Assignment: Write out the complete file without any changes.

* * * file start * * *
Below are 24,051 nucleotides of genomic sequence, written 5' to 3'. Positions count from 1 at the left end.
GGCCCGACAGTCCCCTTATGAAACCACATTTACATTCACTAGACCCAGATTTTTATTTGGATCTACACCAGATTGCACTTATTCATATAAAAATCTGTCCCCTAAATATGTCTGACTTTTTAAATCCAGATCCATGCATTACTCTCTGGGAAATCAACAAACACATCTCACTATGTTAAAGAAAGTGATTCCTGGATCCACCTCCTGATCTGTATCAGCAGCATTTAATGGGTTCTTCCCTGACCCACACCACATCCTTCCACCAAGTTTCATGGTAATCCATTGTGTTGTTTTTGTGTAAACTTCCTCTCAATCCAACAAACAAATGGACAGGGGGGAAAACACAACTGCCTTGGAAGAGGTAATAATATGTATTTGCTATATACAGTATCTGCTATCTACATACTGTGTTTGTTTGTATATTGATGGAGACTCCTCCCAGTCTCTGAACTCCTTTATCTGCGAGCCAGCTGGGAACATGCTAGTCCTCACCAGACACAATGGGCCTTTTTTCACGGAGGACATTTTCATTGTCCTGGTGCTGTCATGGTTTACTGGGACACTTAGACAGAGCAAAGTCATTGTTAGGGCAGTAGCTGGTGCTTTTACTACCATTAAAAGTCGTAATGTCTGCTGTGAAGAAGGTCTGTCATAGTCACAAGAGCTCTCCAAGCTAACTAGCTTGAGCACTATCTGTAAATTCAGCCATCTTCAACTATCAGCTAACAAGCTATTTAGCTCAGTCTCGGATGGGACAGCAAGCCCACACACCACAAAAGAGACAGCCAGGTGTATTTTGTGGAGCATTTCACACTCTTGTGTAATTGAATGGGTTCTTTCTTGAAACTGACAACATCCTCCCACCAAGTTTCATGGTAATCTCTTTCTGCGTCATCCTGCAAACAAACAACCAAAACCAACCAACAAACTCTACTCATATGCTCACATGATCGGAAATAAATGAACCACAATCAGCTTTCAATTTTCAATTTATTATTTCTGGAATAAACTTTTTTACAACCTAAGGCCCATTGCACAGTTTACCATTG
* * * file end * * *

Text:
Below are 24,051 nucleotides of genomic sequence, written 5' to 3'. Positions count from 1 at the left end.
GGCCCGACAGTCCCCTTATGAAACCACATTTACATTCACTAGACCCAGATTTTTATTTGGATCTACACCAGATTGCACTTATTCATATAAAAATCTGTCCCCTAAATATGTCTGACTTTTTAAATCCAGATCCATGCATTACTCTCTGGGAAATCAACAAACACATCTCACTATGTTAAAGAAAGTGATTCCTGGATCCACCTCCTGATCTGTATCAGCAGCATTTAATGGGTTCTTCCCTGACCCACACCACATCCTTCCACCAAGTTTCATGGTAATCCATTGTGTTGTTTTTGTGTAAACTTCCTCTCAATCCAACAAACAAATGGACAGGGGGGAAAACACAACTGCCTTGGAAGAGGTAATAATATGTATTTGCTATATACAGTATCTGCTATCTACATACTGTGTTTGTTTGTATATTGATGGAGACTCCTCCCAGTCTCTGAACTCCTTTATCTGCGAGCCAGCTGGGAACATGCTAGTCCTCACCAGACACAATGGGCCTTTTTTCACGGAGGACATTTTCATTGTCCTGGTGCTGTCATGGTTTACTGGGACACTTAGACAGAGCAAAGTCATTGTTAGGGCAGTAGCTGGTGCTTTTACTACCATTAAAAGTCGTAATGTCTGCTGTGAAGAAGGTCTGTCATAGTCACAAGAGCTCTCCAAGCTAACTAGCTTGAGCACTATCTGTAAATTCAGCCATCTTCAACTATCAGCTAACAAGCTATTTAGCTCAGTCTCGGATGGGACAGCAAGCCCACACACCACAAAAGAGACAGCCAGGTGTATTTTGTGGAGCATTTCACACTCTTGTGTAATTGAATGGGTTCTTTCTTGAAACTGACAACATCCTCCCACCAAGTTTCATGGTAATCTCTTTCTGCGTCATCCTGCAAACAAACAACCAAAACCAACCAACAAACTCTACTCATATGCTCACATGATCGGAAATAAATGAACCACAATCAGCTTTCAATTTTCAATTTATTATTTCTGGAATAAACTTTTTTACAACCTAAGGCCCATTGCACAGTTTACCATTG